What the Paris talks mean for businesses and the potential for green growth

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Former UN climate chief, Yvo de Boer, says progressive companies must do more to help politicians understand the business landscape

Economic growth and sustainable development are complementary in that we cannot have one without the other, and a key element that can help to achieve both objectives is green investment.

A growing number of companies around the world are changing their business models to recognise the importance of sustainability and the need to address climate change. The private sector is increasingly working to shape a society that is sustainable and is developing business models and investment options that recognise global trends on climate, energy, food, water and scarcity.

Many big banks are shifting their priorities to financing renewables, including wind power, solar energy and new technologies as they acknowledge the fact that achieving environmental and sustainability goals is a path to a stable future for "business-as-usual" investment. Citigroup pledged to invest $100bn in environmentally sustainable projects and Deutsche Bank, recently accredited by the Green Climate Fund, is financing projects related to renewable energy, energy efficiency and technologies and providing an opportunity for investors to allocate capital to sustainable products.

Companies are developing successful examples of growth through innovation. For example, Unilever recognizes that a "new, bigger" approach to innovation and greater use of technologies are driving growth amid sluggish sales. Accelerating its innovation capabilities has helped Unilever to achieve an increase in turnover while expanding the number of projects using new technologies. General Electric is taking advantage of new technologies by putting emphasis on approaches to collaborating, reviewing performance and manufacturing.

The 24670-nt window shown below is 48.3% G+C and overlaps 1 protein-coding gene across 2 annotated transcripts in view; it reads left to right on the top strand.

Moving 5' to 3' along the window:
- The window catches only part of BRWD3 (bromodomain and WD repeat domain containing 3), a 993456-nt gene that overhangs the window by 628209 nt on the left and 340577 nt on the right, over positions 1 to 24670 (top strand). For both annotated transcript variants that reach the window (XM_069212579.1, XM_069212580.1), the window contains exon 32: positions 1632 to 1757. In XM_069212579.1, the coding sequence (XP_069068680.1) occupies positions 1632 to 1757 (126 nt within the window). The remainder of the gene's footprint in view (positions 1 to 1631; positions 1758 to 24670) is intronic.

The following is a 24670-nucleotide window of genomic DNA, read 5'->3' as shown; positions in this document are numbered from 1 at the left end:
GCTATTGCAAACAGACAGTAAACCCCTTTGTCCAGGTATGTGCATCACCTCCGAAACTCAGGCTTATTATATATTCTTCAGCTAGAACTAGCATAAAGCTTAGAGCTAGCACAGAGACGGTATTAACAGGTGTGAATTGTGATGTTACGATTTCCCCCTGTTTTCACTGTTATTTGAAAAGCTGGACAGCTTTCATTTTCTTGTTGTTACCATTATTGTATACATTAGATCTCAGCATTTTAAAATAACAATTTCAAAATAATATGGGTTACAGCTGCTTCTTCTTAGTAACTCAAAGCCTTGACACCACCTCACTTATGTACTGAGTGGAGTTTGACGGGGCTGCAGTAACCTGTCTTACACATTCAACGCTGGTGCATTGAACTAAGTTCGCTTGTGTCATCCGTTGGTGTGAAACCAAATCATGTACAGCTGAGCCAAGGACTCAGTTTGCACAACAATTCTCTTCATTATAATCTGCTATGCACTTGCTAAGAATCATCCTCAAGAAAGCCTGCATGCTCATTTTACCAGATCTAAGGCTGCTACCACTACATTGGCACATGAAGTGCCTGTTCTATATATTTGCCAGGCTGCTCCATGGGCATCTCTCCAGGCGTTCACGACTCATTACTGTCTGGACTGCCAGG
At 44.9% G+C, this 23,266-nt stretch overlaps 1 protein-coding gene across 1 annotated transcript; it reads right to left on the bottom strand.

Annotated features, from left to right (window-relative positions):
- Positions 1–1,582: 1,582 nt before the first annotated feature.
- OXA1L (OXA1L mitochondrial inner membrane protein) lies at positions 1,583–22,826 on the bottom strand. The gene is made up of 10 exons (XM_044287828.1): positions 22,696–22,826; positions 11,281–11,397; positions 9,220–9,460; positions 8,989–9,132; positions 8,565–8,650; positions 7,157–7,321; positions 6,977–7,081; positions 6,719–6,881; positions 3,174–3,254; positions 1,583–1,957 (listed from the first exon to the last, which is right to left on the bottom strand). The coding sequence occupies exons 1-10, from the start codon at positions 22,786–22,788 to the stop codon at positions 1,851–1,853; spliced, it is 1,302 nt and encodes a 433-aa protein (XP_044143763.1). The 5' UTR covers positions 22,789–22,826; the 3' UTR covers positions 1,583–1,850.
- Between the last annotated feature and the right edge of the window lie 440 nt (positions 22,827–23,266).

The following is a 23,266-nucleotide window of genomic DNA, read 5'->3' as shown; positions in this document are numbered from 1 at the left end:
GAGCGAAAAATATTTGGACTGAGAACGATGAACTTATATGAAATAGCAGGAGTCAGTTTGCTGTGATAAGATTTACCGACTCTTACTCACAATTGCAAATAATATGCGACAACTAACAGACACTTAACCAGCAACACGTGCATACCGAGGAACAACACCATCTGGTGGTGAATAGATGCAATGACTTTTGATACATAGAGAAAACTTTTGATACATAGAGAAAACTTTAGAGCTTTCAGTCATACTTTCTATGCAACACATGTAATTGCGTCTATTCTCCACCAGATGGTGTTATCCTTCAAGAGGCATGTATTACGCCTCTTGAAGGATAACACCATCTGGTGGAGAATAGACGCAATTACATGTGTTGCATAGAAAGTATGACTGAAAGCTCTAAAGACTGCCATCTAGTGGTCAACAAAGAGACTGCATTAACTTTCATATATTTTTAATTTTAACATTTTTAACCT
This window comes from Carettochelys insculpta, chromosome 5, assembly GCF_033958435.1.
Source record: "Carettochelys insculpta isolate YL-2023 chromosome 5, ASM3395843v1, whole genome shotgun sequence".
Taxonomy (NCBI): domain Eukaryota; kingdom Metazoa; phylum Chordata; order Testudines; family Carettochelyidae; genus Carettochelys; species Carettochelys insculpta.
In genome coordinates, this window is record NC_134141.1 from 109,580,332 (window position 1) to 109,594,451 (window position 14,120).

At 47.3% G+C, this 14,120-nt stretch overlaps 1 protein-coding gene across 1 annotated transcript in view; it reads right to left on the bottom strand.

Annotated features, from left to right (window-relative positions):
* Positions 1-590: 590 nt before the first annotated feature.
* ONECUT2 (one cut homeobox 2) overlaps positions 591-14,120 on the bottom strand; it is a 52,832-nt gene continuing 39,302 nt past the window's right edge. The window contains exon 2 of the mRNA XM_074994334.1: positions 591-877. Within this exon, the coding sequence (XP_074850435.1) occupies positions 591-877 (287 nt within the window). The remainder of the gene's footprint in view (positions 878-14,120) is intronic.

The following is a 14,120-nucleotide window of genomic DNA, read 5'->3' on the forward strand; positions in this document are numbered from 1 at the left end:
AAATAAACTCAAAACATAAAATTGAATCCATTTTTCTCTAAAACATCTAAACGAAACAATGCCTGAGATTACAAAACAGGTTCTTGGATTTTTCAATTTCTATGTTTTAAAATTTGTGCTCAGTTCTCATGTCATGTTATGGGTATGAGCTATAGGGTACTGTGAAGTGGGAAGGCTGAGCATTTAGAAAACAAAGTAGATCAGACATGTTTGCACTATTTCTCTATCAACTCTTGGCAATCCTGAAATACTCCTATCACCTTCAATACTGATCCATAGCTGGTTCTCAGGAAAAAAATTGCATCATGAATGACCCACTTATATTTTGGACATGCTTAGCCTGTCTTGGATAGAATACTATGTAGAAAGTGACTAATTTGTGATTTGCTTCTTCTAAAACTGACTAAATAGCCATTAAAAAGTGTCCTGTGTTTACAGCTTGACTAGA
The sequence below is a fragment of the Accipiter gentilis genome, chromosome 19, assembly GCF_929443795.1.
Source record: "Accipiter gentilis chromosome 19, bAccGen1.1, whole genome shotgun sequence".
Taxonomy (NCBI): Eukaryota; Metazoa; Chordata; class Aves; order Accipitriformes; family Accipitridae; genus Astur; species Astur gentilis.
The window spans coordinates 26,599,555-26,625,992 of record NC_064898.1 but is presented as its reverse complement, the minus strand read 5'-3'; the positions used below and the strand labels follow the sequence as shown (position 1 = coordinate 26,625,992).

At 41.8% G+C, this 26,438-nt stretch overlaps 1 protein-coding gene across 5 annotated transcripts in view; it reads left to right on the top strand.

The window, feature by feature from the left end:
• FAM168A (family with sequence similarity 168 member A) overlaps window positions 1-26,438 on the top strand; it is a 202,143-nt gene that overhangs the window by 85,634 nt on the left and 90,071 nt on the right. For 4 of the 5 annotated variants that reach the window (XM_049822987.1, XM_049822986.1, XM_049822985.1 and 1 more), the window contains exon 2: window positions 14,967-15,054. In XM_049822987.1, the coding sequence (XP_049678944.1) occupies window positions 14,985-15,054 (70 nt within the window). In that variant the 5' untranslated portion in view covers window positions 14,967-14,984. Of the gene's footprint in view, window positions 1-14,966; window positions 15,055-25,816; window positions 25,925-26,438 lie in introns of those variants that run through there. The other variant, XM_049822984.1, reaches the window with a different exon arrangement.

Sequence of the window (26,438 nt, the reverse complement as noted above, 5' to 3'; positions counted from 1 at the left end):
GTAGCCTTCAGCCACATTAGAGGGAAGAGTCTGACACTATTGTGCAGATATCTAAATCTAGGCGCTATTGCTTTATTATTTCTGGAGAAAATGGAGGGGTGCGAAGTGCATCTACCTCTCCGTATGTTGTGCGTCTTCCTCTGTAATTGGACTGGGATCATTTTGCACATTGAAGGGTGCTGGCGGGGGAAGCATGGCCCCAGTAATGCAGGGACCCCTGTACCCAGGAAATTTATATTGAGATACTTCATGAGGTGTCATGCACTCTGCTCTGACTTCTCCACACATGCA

Despite positive signs of increasing private finance into green investments - clean technology and renewables - there remains a considerable shortfall in investment.

Trillions of investments are made in infrastructure around the world, but today's market and policy conditions drive them to brown rather than to green. This is because the primary goal of businesses is to generate the highest possible return with the least possible risk, and policy makers fail to internalise externalities of subsidised fossil fuels, such as health costs.

Progressing towards green requires creating a policy-friendly environment in a country that is conducive to green investments. Policy makers need to remove barriers to green investment and establish enabling conditions in areas, including regulations, policies, subsidies and incentives to scale up investment and facilitate a transition to green economies.

If green was easy, we would not need Sustainable Development Goals (SDGs), climate negotiations, most of the UN organizations or - for that matter - environment ministries.

Substantial progress has been made in transitioning to green growth; however, we still rely on fossil fuels and require them for our daily lives. What's more important is to understand how long it will take and how challenging it would be to shift away from these sources of energy. Many still have a false perception that renewables are expensive and fossil fuels are cheap because the health costs of burning fossil fuels and the cost of maintaining ageing infrastructure have not been taken into account.

In principle, the current economic model has stimulated significant economic growth around the world and has lifted millions out of poverty.

But at the same time, it is evident that the current economic growth is no longer sustainable, does not adequately consider the well-being of humankind and the needs of the growing population.

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